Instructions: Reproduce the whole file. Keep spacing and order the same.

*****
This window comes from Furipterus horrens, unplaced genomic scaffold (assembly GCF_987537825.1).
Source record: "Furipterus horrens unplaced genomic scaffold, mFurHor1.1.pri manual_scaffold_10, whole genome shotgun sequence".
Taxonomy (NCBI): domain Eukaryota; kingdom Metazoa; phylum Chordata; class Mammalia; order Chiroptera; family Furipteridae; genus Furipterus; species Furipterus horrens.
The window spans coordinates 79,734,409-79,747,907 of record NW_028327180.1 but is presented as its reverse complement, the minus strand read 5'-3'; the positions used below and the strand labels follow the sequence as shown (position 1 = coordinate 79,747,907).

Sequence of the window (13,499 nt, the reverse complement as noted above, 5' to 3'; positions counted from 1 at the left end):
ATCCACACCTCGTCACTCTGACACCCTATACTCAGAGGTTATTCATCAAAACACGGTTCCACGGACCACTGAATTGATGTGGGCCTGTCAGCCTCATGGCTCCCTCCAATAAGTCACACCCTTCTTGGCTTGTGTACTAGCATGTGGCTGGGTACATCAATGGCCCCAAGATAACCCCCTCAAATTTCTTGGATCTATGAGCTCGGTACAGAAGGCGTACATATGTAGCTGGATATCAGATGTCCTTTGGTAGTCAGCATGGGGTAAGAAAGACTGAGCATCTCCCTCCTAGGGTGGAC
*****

This window comes from Furipterus horrens, unplaced genomic scaffold (assembly GCF_987537825.1).
Source record: "Furipterus horrens unplaced genomic scaffold, mFurHor1.1.pri manual_scaffold_10, whole genome shotgun sequence".
Taxonomy (NCBI): domain Eukaryota; kingdom Metazoa; phylum Chordata; class Mammalia; order Chiroptera; family Furipteridae; genus Furipterus; species Furipterus horrens.
The window spans coordinates 79,734,409-79,747,907 of record NW_028327180.1 but is presented as its reverse complement, the minus strand read 5'-3'; the positions used below and the strand labels follow the sequence as shown (position 1 = coordinate 79,747,907).

Sequence of the window (13,499 nt, the reverse complement as noted above, 5' to 3'; positions counted from 1 at the left end):
ATCCACACCTCGTCACTCTGACACCCTATACTCAGAGGTTATTCATCAAAACACGGTTCCACGGACCACTGAATTGATGTGGGCCTGTCAGCCTCATGGCTCCCTCCAATAAGTCACACCCTTCTTGGCTTGTGTACTAGCATGTGGCTGGGTACATCAATGGCCCCAAGATAACCCCCTCAAATTTCTTGGATCTATGAGCTCGGTACAGAAGGCGTACATATGTAGCTGGATATCAGATGTCCTTTGGTAGTCAGCATGGGGTAAGAAAGACTGAGCATCTCCCTCCTAGGGTGGAC